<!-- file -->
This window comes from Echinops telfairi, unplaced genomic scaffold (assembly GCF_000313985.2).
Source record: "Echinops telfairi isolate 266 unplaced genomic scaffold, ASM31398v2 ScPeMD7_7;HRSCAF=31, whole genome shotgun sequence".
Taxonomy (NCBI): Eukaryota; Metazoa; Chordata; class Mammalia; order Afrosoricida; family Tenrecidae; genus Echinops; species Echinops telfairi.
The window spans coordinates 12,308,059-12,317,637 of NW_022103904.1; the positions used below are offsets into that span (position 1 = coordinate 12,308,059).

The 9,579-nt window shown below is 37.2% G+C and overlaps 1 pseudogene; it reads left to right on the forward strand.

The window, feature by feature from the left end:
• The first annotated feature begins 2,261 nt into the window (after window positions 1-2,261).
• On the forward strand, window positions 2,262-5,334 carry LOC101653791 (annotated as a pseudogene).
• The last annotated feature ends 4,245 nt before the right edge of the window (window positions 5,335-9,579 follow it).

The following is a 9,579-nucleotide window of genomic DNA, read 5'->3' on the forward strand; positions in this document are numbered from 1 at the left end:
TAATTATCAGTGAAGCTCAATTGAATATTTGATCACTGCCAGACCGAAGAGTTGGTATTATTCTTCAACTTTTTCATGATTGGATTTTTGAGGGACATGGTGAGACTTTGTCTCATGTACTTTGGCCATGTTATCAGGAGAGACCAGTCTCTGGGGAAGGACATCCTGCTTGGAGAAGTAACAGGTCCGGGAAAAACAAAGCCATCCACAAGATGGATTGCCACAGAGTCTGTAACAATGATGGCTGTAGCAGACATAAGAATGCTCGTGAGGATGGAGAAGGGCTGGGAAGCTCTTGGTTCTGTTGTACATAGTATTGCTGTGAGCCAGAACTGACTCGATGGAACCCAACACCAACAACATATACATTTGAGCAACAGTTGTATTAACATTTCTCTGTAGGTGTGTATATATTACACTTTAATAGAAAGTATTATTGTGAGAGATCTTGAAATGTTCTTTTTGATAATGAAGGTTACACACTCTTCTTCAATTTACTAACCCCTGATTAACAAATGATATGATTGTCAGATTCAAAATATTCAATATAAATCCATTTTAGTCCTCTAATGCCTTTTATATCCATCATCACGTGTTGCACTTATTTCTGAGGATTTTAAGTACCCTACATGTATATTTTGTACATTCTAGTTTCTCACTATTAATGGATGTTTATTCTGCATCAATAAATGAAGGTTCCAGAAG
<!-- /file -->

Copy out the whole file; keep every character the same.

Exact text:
This window comes from Echinops telfairi, unplaced genomic scaffold (assembly GCF_000313985.2).
Source record: "Echinops telfairi isolate 266 unplaced genomic scaffold, ASM31398v2 ScPeMD7_7;HRSCAF=31, whole genome shotgun sequence".
Taxonomy (NCBI): Eukaryota; Metazoa; Chordata; class Mammalia; order Afrosoricida; family Tenrecidae; genus Echinops; species Echinops telfairi.
The window spans coordinates 12,308,059-12,317,637 of NW_022103904.1; the positions used below are offsets into that span (position 1 = coordinate 12,308,059).

The 9,579-nt window shown below is 37.2% G+C and overlaps 1 pseudogene; it reads left to right on the forward strand.

The window, feature by feature from the left end:
• The first annotated feature begins 2,261 nt into the window (after window positions 1-2,261).
• On the forward strand, window positions 2,262-5,334 carry LOC101653791 (annotated as a pseudogene).
• The last annotated feature ends 4,245 nt before the right edge of the window (window positions 5,335-9,579 follow it).

The following is a 9,579-nucleotide window of genomic DNA, read 5'->3' on the forward strand; positions in this document are numbered from 1 at the left end:
TAATTATCAGTGAAGCTCAATTGAATATTTGATCACTGCCAGACCGAAGAGTTGGTATTATTCTTCAACTTTTTCATGATTGGATTTTTGAGGGACATGGTGAGACTTTGTCTCATGTACTTTGGCCATGTTATCAGGAGAGACCAGTCTCTGGGGAAGGACATCCTGCTTGGAGAAGTAACAGGTCCGGGAAAAACAAAGCCATCCACAAGATGGATTGCCACAGAGTCTGTAACAATGATGGCTGTAGCAGACATAAGAATGCTCGTGAGGATGGAGAAGGGCTGGGAAGCTCTTGGTTCTGTTGTACATAGTATTGCTGTGAGCCAGAACTGACTCGATGGAACCCAACACCAACAACATATACATTTGAGCAACAGTTGTATTAACATTTCTCTGTAGGTGTGTATATATTACACTTTAATAGAAAGTATTATTGTGAGAGATCTTGAAATGTTCTTTTTGATAATGAAGGTTACACACTCTTCTTCAATTTACTAACCCCTGATTAACAAATGATATGATTGTCAGATTCAAAATATTCAATATAAATCCATTTTAGTCCTCTAATGCCTTTTATATCCATCATCACGTGTTGCACTTATTTCTGAGGATTTTAAGTACCCTACATGTATATTTTGTACATTCTAGTTTCTCACTATTAATGGATGTTTATTCTGCATCAATAAATGAAGGTTCCAGAAG